in school cafeterias.  He'd received a second admonishment
    yesterday because of his shirt not being tucked in.

    He absolutely hates having his shirt tucked in.  Loathes it.  This has been an ongoing problem. 

    Happened again today.  This time he'll receive detention plus have to write sentences to boot.

    I realize there are certainly worse behavior problems, but his dogged
    refusal to obey the dress code is getting on everyone's nerves, both at
    school and, subsequently, at home.  Grrrrr.........

  • Okay, this is not a new gripe, but it's one that raised its frustrating
    head today, and blog material's running low, so think of it as a spring

    Why on earth can't they put page numbers on ALL magazine pages? 
    There was a feature I wanted to look at in Time - a piece on the Sony
    PSP - and according to the table of contents I should turn to page 74.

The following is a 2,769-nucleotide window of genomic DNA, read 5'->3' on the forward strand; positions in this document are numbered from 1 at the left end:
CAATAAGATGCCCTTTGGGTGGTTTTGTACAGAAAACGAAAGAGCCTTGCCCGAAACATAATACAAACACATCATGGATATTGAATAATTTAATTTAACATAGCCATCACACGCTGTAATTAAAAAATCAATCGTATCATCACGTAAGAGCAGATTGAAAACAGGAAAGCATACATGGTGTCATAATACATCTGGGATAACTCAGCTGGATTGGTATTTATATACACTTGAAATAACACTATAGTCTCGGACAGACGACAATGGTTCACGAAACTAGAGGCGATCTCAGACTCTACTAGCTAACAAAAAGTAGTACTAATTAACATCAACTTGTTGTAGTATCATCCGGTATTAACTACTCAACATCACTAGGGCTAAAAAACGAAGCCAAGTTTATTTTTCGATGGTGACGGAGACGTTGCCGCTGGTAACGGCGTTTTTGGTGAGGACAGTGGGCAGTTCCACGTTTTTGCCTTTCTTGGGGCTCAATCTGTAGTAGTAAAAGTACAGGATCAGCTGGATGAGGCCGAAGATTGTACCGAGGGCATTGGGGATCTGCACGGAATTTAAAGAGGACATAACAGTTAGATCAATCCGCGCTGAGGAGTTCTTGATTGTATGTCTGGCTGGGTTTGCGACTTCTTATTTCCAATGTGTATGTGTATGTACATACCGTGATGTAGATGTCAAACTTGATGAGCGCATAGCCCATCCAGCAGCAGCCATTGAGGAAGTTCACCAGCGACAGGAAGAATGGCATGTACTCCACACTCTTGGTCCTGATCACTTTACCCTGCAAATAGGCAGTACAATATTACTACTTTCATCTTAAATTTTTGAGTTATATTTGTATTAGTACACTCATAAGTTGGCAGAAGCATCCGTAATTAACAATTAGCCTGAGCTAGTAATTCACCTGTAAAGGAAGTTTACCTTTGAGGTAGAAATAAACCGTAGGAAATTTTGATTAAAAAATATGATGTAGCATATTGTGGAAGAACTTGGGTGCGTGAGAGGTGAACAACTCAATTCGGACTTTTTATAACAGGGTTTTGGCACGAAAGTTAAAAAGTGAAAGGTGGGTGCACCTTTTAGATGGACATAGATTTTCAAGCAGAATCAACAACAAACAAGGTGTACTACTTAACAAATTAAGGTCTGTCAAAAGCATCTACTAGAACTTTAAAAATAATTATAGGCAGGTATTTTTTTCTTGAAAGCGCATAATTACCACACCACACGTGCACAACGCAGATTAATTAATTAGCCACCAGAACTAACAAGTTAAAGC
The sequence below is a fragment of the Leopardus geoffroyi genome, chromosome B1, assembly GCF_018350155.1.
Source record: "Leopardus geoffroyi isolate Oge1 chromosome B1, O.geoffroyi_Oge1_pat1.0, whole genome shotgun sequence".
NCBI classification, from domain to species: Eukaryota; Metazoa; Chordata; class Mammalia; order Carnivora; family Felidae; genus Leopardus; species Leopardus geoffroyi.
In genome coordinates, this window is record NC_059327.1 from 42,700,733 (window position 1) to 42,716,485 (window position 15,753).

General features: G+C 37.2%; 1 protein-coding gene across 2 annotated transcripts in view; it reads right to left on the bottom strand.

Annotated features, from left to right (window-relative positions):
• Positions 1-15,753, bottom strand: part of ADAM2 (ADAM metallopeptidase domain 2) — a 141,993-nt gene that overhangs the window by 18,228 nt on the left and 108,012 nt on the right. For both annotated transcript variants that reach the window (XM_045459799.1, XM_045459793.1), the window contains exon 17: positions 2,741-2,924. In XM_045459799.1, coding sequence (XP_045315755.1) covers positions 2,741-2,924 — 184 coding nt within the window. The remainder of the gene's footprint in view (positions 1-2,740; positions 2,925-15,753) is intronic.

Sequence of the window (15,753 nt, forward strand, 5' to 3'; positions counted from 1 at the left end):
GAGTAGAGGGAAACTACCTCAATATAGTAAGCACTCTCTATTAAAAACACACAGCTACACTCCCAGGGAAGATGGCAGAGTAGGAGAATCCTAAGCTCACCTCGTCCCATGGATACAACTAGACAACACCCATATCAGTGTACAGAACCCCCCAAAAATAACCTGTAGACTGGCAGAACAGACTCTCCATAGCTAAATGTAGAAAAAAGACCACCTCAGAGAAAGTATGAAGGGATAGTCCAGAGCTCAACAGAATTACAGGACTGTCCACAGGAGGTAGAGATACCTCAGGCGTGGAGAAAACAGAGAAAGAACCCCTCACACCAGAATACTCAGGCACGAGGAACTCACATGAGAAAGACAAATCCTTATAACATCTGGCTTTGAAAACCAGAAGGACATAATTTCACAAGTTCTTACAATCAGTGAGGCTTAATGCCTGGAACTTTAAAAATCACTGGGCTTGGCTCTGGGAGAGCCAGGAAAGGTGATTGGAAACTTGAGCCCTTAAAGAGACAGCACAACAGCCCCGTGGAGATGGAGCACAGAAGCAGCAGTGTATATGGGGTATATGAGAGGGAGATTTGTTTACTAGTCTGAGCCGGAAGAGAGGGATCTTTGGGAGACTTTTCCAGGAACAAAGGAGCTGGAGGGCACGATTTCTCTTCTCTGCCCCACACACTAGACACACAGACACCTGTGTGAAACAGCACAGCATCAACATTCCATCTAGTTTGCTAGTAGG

Well, that was a whole lot easier read than done.

    The last page was numbered 80.

    The last numbered page prior to that was page 60.

    Except there's a fourteen page advertising supplement (naturally sans
    pagination) between pages 60 and 80, so that by actual, physical count,
    the piece on Time's page 74 is in reality on page 88.

    Counted 'em off myself. 

    This is simply silly.  It's a headache if one is attempting to
    turn to a particular page in the magazine in any case without proper
    pagination, but if they're gonna put "hidden" pages in that throw off
    the count, I call that cheating. 

  • I hope everyone had a delightful Easter!  We certainly did . . .
    there was church this morning, then a family celebration at Mom's this

    Aren't they the cutest little things you ever saw? 

    They're big on mugging for the cameras, as you can see.  Aunt
    Jeanne was off to my left . . . that's who Benjamin was beaming at.

    Of course Bryson must have bunny ears, too, decrees his Uncle Dmitry.

    Eventually Bryson was tuckered out, and grabbed a snooze with Uncle Louis.

    It was a lovely day!